Root Coffee (COVID-19 Update)

The words "Root Coffee" written in an arch in black capitals on white, tiled wall. "EST / 20 / 15" is written in red in a box below.I first visited Root Coffee back in 2016, when it was a relative newcomer to Liverpool’s speciality coffee scene, having opened right at the end of 2015. By the time of my return at the start of September, checking out how the city’s speciality coffee shops were coping during the COVID-19 pandemic, Root was an old hand, looking (and feeling) very similar to how it had over four years earlier.

Blessed with a large, bright interior and a generous outdoor seating area on the (already) pedestrianised western end of Seel Street, Root Coffee was ready-made to offer a COVID-safe environment with minimum change. The outdoor seating was reopened as soon as the restrictions were eased on 4th July, with the indoor seating quickly following.

These days, Root is almost back to normal, with slightly reduced opening hours (10:00 -17:00) and with the kitchen closing at three o’clock. The coffee is a good as I remember it, with a cast of three roasters gracing the various hoppers, although batch-brew is off the menu for the moment.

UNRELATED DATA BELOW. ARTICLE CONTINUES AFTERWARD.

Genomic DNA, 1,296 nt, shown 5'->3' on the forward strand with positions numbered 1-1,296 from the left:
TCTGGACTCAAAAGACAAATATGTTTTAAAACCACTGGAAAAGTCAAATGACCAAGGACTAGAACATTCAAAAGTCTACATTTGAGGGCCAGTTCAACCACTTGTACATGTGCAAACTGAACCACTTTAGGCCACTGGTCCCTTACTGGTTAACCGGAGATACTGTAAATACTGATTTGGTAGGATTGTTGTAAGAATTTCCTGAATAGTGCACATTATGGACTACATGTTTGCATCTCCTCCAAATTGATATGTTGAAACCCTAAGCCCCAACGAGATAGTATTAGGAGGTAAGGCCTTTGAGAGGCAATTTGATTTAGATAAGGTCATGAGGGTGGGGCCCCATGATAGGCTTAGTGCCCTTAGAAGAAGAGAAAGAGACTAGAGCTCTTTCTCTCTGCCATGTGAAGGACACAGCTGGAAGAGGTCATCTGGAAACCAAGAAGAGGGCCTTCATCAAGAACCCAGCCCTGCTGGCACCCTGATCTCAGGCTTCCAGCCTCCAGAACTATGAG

You can see what else has changed after the gallery.

  • At the bottom of Seel Street, I'm greeted by a familiar sight: Liverpool's Root Coffee.
  • Here's a similar(ish) view from my first visit in 2016.
  • Back to my most recent visit, where the outside seating looks remarkably similar.
  • Root Coffee in all its glory (from 2016).
  • Stepping inside, and not much has changed here, either. This is the current view...
  • ... and this is how it was in 2016.
  • And here's the view back towards the doors, again from 2016.
  • There is one obvious change: the neat, secluded lounge area to left of the doors...
  • ... now has a single, six-person table rather than the armchair/sofa combination.
  • The majority of the seating is off to the right, well-separated from the door (from 2016).
  • This is how it looked in 2016...
  • ... while this is how it looks now, the major change being the table in the middle.
  • It's a beautiful piece of furniture, from The Riven Oak.
  • I struggled to get a good picture of it though...
  • ... no matter how many different...
  • ... angles I tried!
  • The rest of the seating is much the same. These two tables (from 2016) are still there...
  • ... as is the window-bar, albeit with fewer seats.
  • Finally, the L-shaped, padded bench along the back wall is still there...